They are for rich people who want to try and not use benefits to get a tax break. It's a Bush era tax scheme and we all know how those worked out.
From the wrap-up:
The future of HSAs
As for what will come of HSAs in the ever-shifting landscape of health reform, there's likewise disagreement. None of the bills currently under consideration in Congress so much as mention HSAs. But Daniel Perrin of the HSA Coalition, a nonprofit lobbying group, worries that savings accounts could still be crowded out by the effects of reform.
For example, says Perrin, most of the proposed reform legislation would require plans to offer a minimum level of benefits, which would make it harder for insurers to keep premiums low by limiting coverage. Those low-premium, high-deductible plans are the ones HSAs are intended to support.
"I'm going to get the same price for a plan with a $500 deductible or a $4,000 deductible -- why would I do that?" Perrin asks. This, he insists, is what transpired in Massachusetts when it implemented its health-exchange-based system in 2006.
Yet even if the benefit requirements pass unscathed -- Sen. Max Baucus, for example, has countered with a plan that would offer four benefit levels ranging from "Bronze" to "Platinum" -- Park notes that the Congressional Research Service estimates that most high-deductible plans could remain in place by increasing the benefits they provide.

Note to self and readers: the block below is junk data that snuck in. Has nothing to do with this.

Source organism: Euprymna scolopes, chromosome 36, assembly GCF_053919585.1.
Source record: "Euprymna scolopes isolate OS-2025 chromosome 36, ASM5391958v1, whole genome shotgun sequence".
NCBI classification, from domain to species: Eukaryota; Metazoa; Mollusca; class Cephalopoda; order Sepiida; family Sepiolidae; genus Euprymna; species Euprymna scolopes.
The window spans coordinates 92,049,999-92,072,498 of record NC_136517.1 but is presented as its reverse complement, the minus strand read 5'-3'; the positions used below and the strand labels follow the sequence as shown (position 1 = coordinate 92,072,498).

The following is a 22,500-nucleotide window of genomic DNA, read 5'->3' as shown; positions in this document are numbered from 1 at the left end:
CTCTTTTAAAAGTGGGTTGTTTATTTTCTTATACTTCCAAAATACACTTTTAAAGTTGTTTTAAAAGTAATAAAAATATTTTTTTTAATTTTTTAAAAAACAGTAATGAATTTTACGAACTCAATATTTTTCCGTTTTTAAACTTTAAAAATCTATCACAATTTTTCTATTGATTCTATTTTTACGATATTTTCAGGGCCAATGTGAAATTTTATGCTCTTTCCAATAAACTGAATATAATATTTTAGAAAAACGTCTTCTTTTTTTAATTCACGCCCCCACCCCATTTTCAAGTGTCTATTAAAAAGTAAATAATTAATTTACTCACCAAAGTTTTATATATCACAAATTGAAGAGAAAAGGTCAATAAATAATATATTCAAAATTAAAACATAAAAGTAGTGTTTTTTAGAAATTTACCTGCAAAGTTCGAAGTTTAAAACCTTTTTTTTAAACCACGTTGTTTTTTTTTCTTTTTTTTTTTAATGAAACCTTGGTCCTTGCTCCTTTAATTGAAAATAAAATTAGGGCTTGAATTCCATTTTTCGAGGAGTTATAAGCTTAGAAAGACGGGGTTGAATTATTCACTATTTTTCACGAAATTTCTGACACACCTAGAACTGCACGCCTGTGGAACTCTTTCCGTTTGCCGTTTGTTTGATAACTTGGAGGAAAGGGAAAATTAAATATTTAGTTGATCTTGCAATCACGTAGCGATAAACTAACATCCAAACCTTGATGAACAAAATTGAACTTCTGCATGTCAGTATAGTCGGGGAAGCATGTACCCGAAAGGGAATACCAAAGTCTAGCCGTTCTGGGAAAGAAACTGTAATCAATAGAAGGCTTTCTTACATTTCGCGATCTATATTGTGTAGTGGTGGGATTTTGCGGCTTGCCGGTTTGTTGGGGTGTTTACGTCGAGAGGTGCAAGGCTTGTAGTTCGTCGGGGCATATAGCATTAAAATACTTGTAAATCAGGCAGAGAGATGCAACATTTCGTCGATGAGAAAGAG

And according to the Massachusetts Department of Revenue, which tracks HSAs through tax filings, the accounts have survived that state's reform -- which includes minimum benefit levels -- just fine. The number of HSA-using tax filers in Massachusetts rose from 2,195 in 2005, the year before the state enacted its new health insurance system, to 7,434 in the still-incomplete 2008 tax year, with more expected to file in the coming months.
Entrepreneur Andrew Field hopes that HSAs not only survive but can be improved. While he's pleased that HSAs have his employees "thinking like consumers," he admits that the medical system is not especially forthcoming about the prices on its menus: Finding information to comparison-shop for medical services "has not been great," he says. One of his top requests for health reform: "I would look at requiring pricing to be disclosed. That's a pretty-nonintrusive regulation."